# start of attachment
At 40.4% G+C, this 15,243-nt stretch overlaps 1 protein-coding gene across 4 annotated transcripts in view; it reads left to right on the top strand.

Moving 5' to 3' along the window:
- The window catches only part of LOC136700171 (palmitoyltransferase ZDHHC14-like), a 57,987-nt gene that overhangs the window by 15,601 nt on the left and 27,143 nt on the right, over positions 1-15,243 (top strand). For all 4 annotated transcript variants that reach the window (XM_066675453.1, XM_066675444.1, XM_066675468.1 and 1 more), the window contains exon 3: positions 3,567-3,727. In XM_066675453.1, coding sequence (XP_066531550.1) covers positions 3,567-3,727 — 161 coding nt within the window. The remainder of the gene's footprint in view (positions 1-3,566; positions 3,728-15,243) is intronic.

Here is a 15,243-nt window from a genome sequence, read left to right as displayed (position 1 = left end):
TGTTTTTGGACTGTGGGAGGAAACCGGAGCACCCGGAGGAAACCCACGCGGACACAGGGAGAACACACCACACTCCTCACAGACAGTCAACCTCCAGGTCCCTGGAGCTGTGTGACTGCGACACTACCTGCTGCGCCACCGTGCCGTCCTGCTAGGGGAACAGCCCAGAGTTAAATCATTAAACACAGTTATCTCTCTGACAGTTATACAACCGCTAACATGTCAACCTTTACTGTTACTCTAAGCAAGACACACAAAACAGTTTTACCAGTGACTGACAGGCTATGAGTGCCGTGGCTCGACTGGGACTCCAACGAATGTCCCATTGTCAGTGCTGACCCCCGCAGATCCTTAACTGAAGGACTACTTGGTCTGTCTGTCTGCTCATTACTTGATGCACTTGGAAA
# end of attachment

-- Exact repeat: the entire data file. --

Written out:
At 40.4% G+C, this 15,243-nt stretch overlaps 1 protein-coding gene across 4 annotated transcripts in view; it reads left to right on the top strand.

Moving 5' to 3' along the window:
- The window catches only part of LOC136700171 (palmitoyltransferase ZDHHC14-like), a 57,987-nt gene that overhangs the window by 15,601 nt on the left and 27,143 nt on the right, over positions 1-15,243 (top strand). For all 4 annotated transcript variants that reach the window (XM_066675453.1, XM_066675444.1, XM_066675468.1 and 1 more), the window contains exon 3: positions 3,567-3,727. In XM_066675453.1, coding sequence (XP_066531550.1) covers positions 3,567-3,727 — 161 coding nt within the window. The remainder of the gene's footprint in view (positions 1-3,566; positions 3,728-15,243) is intronic.

Here is a 15,243-nt window from a genome sequence, read left to right as displayed (position 1 = left end):
TGTTTTTGGACTGTGGGAGGAAACCGGAGCACCCGGAGGAAACCCACGCGGACACAGGGAGAACACACCACACTCCTCACAGACAGTCAACCTCCAGGTCCCTGGAGCTGTGTGACTGCGACACTACCTGCTGCGCCACCGTGCCGTCCTGCTAGGGGAACAGCCCAGAGTTAAATCATTAAACACAGTTATCTCTCTGACAGTTATACAACCGCTAACATGTCAACCTTTACTGTTACTCTAAGCAAGACACACAAAACAGTTTTACCAGTGACTGACAGGCTATGAGTGCCGTGGCTCGACTGGGACTCCAACGAATGTCCCATTGTCAGTGCTGACCCCCGCAGATCCTTAACTGAAGGACTACTTGGTCTGTCTGTCTGCTCATTACTTGATGCACTTGGAAA